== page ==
John – I’m starting to wonder if this winter will rival last winter’s 22.3″ of snow. We’ve picked up 16.6″ snow so far – last year on this date we had seen only 11.4″. Will we make up for this snowfall deficit in late February or March? Perhaps, but we need snow now (at least for outdoor enthusiasts). Snow on the ground in March is a different animal than snow in January. Believe me, I’ll send up a flare when I see an actual storm.

Bright Brown Over Southern Minnesota. There’s precious little snow south of the Twin Cities, from Mankato to Rochester and Red Wing, only a coating to an inch or so in the immediate metro, maybe 2″ far north and west metro. Parts of central Minnesota have about 6-8″ of crusty snow on the ground. All in all the map above looks like something out of mid or late November, not late January. Source: NOAA.

USA Snow Cover. At least report, snow was on the ground over 39.6% of the nation, compared with 45.8% of the USA back on December 24, 2012. Map courtesy of NOAA.

Top Ten Sky Sights for 2013 for Minnesota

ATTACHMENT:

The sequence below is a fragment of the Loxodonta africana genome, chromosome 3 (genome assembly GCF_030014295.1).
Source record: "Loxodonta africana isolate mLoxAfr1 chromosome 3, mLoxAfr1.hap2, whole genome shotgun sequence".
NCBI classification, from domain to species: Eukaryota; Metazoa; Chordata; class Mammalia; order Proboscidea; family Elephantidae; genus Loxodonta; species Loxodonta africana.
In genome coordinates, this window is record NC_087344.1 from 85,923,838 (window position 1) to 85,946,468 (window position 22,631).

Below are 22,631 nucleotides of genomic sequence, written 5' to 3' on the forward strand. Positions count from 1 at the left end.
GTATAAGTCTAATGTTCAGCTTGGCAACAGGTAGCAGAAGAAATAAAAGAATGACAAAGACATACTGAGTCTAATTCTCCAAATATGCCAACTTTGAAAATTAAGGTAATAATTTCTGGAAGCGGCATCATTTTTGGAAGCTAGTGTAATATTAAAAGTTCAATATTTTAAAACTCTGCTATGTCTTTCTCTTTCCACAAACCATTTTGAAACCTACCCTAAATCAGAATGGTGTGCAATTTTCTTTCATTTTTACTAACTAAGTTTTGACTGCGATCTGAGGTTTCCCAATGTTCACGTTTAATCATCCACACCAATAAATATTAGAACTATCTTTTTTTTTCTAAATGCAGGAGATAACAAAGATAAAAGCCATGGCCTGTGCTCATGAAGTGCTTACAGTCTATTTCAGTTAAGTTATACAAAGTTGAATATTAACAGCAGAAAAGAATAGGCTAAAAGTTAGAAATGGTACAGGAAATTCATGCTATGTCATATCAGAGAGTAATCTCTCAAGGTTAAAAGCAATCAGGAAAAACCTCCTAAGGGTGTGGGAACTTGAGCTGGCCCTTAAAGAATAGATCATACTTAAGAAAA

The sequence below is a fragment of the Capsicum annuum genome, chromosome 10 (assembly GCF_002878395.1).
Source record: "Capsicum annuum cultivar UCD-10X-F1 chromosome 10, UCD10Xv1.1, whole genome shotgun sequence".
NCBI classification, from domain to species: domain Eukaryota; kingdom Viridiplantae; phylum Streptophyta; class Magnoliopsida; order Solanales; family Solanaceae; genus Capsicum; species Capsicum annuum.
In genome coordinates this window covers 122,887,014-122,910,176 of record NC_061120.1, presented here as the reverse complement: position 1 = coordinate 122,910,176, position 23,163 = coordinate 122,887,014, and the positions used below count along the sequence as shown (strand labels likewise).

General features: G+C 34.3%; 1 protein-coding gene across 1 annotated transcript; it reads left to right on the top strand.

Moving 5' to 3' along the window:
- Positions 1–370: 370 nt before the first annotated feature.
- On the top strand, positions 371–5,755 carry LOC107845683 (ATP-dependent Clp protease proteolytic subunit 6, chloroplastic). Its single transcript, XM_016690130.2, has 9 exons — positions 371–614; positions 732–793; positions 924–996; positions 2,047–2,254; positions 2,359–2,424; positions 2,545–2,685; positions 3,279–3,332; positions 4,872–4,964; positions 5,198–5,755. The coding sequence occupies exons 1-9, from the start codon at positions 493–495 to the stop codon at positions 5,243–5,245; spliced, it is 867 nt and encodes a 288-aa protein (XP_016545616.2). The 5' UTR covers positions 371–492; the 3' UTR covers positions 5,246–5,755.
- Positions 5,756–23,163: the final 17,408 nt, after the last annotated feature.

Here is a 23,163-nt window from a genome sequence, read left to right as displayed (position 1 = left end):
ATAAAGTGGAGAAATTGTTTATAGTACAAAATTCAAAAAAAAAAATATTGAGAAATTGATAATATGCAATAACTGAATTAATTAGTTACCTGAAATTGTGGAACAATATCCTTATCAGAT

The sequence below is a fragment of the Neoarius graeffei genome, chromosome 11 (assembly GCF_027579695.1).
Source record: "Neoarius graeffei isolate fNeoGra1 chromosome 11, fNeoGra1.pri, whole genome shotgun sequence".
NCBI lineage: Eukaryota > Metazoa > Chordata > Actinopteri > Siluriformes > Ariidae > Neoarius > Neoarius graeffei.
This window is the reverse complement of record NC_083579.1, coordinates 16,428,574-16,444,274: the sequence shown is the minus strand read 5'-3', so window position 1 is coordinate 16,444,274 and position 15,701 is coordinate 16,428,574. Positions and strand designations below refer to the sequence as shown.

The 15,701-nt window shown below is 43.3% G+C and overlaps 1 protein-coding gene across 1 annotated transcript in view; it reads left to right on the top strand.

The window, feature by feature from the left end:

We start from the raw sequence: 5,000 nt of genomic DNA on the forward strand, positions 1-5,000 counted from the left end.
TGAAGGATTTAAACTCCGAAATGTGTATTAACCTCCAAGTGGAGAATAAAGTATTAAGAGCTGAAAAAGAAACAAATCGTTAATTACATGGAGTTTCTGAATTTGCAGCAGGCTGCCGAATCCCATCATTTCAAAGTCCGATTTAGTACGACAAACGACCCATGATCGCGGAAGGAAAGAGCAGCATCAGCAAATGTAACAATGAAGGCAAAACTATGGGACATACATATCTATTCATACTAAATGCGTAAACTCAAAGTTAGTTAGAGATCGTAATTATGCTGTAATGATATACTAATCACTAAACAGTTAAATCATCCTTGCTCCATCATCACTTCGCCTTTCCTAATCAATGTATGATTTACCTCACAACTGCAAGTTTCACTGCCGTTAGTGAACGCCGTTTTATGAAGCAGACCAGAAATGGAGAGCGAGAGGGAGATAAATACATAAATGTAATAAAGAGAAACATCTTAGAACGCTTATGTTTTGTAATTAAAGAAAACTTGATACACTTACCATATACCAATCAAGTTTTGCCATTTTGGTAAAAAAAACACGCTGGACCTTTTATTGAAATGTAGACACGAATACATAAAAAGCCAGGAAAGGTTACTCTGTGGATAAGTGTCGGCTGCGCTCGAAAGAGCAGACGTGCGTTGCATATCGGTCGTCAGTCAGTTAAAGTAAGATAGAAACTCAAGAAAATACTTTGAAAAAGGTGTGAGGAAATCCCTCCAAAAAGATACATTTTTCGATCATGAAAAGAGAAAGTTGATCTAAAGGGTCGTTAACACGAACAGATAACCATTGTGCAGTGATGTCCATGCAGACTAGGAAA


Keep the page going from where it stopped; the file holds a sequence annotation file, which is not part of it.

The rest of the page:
January 21 – Very close pairing of Moon and Jupiter
February 12-20 – Best view of Mercury this year
March 10-24 – Best view of comet PANSTARRS (Astronomers are still not sure if this comet will be great or a dud. How will it pan out?)
May 21-30 – Conjunction of Mercury, Venus, Jupiter (The wackos may be out again for this one, you know, planets aligning, end of world, etc)
June 23 – Biggest full Moon (Will be hyped but hard to tell the difference between this and other full moons)
August 12 – Peak of Perseid meteor shower
October 18 – Penumbral lunar eclipse
Mid Nov thru Dec – Comet ISON (Not sure of this one yet either but it looks promising.)
December – Venus as a beautiful evening object